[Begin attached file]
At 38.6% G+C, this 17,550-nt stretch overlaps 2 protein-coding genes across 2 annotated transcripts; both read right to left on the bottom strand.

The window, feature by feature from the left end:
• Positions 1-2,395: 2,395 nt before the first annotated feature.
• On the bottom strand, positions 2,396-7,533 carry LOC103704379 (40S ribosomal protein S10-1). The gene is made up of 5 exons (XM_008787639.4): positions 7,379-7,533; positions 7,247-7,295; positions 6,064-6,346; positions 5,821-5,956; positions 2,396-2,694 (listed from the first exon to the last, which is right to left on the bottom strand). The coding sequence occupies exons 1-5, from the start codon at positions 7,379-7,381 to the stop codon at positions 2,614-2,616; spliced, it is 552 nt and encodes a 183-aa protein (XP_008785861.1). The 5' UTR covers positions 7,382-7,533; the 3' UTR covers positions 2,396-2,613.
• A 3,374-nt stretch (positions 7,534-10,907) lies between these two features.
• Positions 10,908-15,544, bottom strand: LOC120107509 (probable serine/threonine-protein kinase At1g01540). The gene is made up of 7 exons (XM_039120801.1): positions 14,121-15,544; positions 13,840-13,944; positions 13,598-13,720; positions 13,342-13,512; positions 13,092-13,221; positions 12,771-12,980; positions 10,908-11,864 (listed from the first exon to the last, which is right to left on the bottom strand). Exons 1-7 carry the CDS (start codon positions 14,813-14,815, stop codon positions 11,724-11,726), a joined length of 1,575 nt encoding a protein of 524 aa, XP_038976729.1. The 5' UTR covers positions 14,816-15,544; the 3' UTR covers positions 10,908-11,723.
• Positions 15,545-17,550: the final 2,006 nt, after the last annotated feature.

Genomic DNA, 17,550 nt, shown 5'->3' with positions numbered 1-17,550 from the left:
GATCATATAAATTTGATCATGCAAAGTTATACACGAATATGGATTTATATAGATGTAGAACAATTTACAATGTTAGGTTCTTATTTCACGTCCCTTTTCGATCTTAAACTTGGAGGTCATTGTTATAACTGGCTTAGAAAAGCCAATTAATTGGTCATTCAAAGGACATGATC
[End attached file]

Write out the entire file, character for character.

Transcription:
At 38.6% G+C, this 17,550-nt stretch overlaps 2 protein-coding genes across 2 annotated transcripts; both read right to left on the bottom strand.

The window, feature by feature from the left end:
• Positions 1-2,395: 2,395 nt before the first annotated feature.
• On the bottom strand, positions 2,396-7,533 carry LOC103704379 (40S ribosomal protein S10-1). The gene is made up of 5 exons (XM_008787639.4): positions 7,379-7,533; positions 7,247-7,295; positions 6,064-6,346; positions 5,821-5,956; positions 2,396-2,694 (listed from the first exon to the last, which is right to left on the bottom strand). The coding sequence occupies exons 1-5, from the start codon at positions 7,379-7,381 to the stop codon at positions 2,614-2,616; spliced, it is 552 nt and encodes a 183-aa protein (XP_008785861.1). The 5' UTR covers positions 7,382-7,533; the 3' UTR covers positions 2,396-2,613.
• A 3,374-nt stretch (positions 7,534-10,907) lies between these two features.
• Positions 10,908-15,544, bottom strand: LOC120107509 (probable serine/threonine-protein kinase At1g01540). The gene is made up of 7 exons (XM_039120801.1): positions 14,121-15,544; positions 13,840-13,944; positions 13,598-13,720; positions 13,342-13,512; positions 13,092-13,221; positions 12,771-12,980; positions 10,908-11,864 (listed from the first exon to the last, which is right to left on the bottom strand). Exons 1-7 carry the CDS (start codon positions 14,813-14,815, stop codon positions 11,724-11,726), a joined length of 1,575 nt encoding a protein of 524 aa, XP_038976729.1. The 5' UTR covers positions 14,816-15,544; the 3' UTR covers positions 10,908-11,723.
• Positions 15,545-17,550: the final 2,006 nt, after the last annotated feature.

Genomic DNA, 17,550 nt, shown 5'->3' with positions numbered 1-17,550 from the left:
GATCATATAAATTTGATCATGCAAAGTTATACACGAATATGGATTTATATAGATGTAGAACAATTTACAATGTTAGGTTCTTATTTCACGTCCCTTTTCGATCTTAAACTTGGAGGTCATTGTTATAACTGGCTTAGAAAAGCCAATTAATTGGTCATTCAAAGGACATGATC